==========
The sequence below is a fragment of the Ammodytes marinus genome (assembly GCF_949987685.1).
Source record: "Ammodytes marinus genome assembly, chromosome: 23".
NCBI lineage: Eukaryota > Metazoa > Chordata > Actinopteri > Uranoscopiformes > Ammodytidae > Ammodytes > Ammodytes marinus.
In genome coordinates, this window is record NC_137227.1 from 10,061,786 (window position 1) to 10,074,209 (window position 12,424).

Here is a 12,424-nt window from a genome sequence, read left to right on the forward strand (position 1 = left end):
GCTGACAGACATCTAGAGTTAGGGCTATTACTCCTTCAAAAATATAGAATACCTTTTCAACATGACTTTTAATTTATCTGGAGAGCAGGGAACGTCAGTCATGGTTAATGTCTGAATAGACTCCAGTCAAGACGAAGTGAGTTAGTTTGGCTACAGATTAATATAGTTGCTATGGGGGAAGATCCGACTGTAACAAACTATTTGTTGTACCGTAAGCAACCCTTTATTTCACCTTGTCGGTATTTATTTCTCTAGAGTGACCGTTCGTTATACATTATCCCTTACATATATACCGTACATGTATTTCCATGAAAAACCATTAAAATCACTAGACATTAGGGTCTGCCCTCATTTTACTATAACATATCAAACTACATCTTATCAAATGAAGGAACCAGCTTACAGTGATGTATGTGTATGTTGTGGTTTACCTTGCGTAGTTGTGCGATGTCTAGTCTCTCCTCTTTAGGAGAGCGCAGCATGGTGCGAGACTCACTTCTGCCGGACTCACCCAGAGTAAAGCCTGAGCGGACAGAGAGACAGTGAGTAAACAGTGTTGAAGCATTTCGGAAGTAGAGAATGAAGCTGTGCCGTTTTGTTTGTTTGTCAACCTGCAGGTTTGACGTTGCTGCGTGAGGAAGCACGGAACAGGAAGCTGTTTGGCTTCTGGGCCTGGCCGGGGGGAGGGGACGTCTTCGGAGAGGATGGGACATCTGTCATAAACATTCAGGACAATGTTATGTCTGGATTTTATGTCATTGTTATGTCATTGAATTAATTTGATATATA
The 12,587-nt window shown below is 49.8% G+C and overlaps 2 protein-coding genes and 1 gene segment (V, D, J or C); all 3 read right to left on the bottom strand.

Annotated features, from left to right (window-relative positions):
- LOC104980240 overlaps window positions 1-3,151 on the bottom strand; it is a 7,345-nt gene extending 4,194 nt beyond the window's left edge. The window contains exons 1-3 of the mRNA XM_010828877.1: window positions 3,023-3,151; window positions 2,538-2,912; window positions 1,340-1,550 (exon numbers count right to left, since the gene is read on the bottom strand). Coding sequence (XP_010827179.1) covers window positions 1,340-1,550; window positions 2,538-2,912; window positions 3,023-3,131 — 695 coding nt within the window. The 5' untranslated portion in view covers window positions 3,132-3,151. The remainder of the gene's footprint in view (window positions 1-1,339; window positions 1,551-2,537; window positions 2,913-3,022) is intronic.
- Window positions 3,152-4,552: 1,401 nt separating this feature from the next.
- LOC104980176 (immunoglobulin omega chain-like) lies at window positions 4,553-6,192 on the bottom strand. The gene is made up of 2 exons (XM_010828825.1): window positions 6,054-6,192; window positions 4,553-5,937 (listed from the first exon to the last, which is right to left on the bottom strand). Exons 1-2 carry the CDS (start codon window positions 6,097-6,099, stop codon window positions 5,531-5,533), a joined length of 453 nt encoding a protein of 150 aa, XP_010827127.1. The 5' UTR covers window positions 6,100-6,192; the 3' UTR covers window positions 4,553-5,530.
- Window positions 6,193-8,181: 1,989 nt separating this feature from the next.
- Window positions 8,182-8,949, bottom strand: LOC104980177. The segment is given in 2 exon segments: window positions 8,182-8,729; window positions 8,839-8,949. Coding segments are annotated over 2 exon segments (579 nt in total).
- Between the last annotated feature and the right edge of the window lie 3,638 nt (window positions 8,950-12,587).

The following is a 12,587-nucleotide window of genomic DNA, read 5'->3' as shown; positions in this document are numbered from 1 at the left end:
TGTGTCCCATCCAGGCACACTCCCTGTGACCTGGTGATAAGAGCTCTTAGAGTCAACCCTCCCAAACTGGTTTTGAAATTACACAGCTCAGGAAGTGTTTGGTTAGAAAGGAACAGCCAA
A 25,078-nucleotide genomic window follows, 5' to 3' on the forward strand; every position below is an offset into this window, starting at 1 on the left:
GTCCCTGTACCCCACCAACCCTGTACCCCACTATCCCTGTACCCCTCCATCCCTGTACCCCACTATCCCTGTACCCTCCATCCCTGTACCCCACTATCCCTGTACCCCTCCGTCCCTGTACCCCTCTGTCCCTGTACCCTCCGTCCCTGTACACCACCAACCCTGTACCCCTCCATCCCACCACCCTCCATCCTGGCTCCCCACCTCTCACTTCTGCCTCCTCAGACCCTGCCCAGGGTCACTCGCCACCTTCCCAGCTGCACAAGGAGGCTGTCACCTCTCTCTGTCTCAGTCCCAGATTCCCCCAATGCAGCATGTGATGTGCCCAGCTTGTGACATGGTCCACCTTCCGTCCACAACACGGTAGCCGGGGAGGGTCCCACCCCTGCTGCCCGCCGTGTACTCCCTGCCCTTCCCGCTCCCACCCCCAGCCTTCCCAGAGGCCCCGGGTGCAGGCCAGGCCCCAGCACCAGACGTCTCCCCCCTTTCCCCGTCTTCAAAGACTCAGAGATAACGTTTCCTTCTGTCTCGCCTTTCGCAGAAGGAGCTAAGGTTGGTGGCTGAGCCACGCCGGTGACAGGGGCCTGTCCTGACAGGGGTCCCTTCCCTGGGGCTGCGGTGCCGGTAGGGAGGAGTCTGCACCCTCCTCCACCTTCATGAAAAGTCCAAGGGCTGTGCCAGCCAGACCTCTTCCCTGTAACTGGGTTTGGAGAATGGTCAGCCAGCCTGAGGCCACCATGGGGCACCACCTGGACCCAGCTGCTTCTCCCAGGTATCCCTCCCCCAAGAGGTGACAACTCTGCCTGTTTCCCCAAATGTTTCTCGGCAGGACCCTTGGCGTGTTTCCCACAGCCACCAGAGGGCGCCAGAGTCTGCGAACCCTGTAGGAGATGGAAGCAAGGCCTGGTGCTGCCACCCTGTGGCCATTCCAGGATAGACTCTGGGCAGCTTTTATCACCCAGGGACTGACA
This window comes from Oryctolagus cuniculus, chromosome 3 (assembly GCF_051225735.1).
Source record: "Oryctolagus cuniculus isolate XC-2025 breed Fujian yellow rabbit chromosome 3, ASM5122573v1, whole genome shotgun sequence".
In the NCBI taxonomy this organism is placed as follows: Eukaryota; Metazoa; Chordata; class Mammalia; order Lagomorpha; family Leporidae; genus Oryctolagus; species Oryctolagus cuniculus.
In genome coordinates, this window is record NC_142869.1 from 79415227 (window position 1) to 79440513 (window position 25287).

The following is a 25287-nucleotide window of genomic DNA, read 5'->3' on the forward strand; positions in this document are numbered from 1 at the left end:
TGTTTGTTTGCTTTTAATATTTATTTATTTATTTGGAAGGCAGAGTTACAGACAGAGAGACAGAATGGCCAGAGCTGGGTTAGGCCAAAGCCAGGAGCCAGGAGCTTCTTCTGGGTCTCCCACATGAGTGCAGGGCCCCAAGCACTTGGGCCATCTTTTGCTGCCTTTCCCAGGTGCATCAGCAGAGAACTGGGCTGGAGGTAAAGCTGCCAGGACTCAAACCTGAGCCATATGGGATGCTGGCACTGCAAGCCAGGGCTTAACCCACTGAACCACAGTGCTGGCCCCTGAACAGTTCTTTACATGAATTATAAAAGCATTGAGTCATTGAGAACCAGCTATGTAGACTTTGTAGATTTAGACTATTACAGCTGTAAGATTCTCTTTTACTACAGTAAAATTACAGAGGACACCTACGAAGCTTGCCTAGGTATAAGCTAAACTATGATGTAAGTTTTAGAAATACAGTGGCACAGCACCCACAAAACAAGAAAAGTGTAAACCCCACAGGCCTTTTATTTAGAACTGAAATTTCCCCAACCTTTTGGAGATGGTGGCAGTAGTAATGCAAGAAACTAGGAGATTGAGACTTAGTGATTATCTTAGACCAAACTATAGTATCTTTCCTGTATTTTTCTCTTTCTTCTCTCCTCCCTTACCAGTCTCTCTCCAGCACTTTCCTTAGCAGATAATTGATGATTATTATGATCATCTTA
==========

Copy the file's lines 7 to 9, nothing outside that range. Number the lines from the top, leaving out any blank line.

The 12,587-nt window shown below is 49.8% G+C and overlaps 2 protein-coding genes and 1 gene segment (V, D, J or C); all 3 read right to left on the bottom strand.

Annotated features, from left to right (window-relative positions):
- LOC104980240 overlaps window positions 1-3,151 on the bottom strand; it is a 7,345-nt gene extending 4,194 nt beyond the window's left edge. The window contains exons 1-3 of the mRNA XM_010828877.1: window positions 3,023-3,151; window positions 2,538-2,912; window positions 1,340-1,550 (exon numbers count right to left, since the gene is read on the bottom strand). Coding sequence (XP_010827179.1) covers window positions 1,340-1,550; window positions 2,538-2,912; window positions 3,023-3,131 — 695 coding nt within the window. The 5' untranslated portion in view covers window positions 3,132-3,151. The remainder of the gene's footprint in view (window positions 1-1,339; window positions 1,551-2,537; window positions 2,913-3,022) is intronic.